I discovered Easter Island has no trees. But once it had forests of huge Jubea palms. These were all felled by humans, eager to roll statues from one side of the island to another in the name of – well what? Ego? Perhaps. But certainly some kind of worship.
I wonder if our love of giant towers in cities is a similar kind of worship – to the ‘model of More’. It is intriguing that the very largest statues ever built on Easter Island, were the ones never erected. War broke out. It was as though, to take their minds off the impending doom of a destroyed natural ecosystem, the sages of the time distracted the workers with ever greater feats of folly – all in the name of more of the same.
After launching Earthwatch Institute in Oxford, and 12 years later Global Canopy, a think tank, also in Oxford, I found I needed the help of a much bigger voice, if destruction to the world’ s ‘Natural Capital’ was to be turned around. I found this in the form of HRH The Prince of Wales. The result of our collaboration was the creation of his The Prince’s Rainforests Project. Within months he had cleared a top floor in Clarence House and crammed 20+ highly intelligent enthusiasts into it. Our aim was to create a sense of emergency and to persuade Governments that “Rainforests are worth more alive, than dead”. Prince Charles’ use of that phrase, was, much to my satisfaction, repeatedly echoed around the world, especially by Ministers. His Emergency Plan for Rainforests catalysed US$ 4.5 billion being allocated from Governments in 2008, to help confront deforestation worldwide. It was the largest amount for rainforest conservation ever – but it has not proved enough.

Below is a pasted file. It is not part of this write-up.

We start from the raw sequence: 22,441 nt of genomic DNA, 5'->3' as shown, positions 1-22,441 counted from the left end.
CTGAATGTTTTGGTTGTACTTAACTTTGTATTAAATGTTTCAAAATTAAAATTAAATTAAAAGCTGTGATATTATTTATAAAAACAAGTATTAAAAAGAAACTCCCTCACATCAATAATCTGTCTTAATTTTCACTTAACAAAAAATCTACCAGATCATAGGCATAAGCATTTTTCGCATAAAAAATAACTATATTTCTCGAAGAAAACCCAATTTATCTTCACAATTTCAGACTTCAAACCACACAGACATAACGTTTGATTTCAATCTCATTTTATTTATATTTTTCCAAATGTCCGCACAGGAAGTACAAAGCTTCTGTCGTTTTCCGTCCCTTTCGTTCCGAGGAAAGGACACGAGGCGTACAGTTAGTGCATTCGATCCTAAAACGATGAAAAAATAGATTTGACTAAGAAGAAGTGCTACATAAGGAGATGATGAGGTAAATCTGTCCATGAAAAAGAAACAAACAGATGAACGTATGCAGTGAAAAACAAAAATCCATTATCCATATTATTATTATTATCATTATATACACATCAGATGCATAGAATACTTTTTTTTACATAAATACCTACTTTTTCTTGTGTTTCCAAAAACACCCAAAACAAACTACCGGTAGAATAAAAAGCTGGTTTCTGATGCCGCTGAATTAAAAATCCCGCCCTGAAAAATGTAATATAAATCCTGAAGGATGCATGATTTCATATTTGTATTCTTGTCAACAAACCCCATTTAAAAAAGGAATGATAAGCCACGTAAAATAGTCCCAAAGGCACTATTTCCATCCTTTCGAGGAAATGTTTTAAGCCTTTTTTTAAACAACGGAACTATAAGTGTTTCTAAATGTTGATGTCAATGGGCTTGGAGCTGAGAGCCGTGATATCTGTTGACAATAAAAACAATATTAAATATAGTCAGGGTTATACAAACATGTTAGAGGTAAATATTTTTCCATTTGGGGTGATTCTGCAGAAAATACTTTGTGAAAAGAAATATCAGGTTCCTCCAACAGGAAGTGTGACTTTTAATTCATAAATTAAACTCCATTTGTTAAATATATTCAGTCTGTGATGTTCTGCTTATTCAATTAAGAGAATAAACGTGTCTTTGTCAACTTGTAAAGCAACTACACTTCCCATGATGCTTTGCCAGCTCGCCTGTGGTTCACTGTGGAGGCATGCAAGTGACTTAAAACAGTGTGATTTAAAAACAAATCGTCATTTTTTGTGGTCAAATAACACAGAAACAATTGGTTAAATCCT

The reason is simple. While governments were busy spending around one billion US dollars a year to stop deforestation, the private sector was financing activities that were destroying them, of about150 billion US Dollars annually. 70% of rainforest destruction is caused by clearing land for the production of agricultural commodities used worldwide. Soya feeds Jersey cattle and Chinese pigs and chickens. Much of it originates from land once covered in Brazilian forests in the Amazon or the Cerrado. Beef ranching has been the primary cause of land conversion in the Amazon, over the last 30 years. Brazil is the world’s biggest exporter of beef and leather products. Palm oil in SE Asia is imported into India, Europe and China as a cooking oil, food additive, or smoother of ice creams. In the EU almost half the imported palm oil ends up in petrol tanks as a biofuel, to reduce emissions from European vehicles.